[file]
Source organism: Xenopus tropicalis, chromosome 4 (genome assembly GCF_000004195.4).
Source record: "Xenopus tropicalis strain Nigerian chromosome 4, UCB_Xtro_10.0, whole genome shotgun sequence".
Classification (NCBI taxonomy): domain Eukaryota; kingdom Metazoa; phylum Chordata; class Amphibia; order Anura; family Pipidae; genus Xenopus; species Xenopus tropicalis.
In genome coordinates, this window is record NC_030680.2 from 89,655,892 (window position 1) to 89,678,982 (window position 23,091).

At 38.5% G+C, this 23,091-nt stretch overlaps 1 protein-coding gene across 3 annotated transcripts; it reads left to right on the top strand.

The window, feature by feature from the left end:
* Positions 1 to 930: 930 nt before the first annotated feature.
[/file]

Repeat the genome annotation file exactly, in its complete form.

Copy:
Source organism: Xenopus tropicalis, chromosome 4 (genome assembly GCF_000004195.4).
Source record: "Xenopus tropicalis strain Nigerian chromosome 4, UCB_Xtro_10.0, whole genome shotgun sequence".
Classification (NCBI taxonomy): domain Eukaryota; kingdom Metazoa; phylum Chordata; class Amphibia; order Anura; family Pipidae; genus Xenopus; species Xenopus tropicalis.
In genome coordinates, this window is record NC_030680.2 from 89,655,892 (window position 1) to 89,678,982 (window position 23,091).

At 38.5% G+C, this 23,091-nt stretch overlaps 1 protein-coding gene across 3 annotated transcripts; it reads left to right on the top strand.

The window, feature by feature from the left end:
* Positions 1 to 930: 930 nt before the first annotated feature.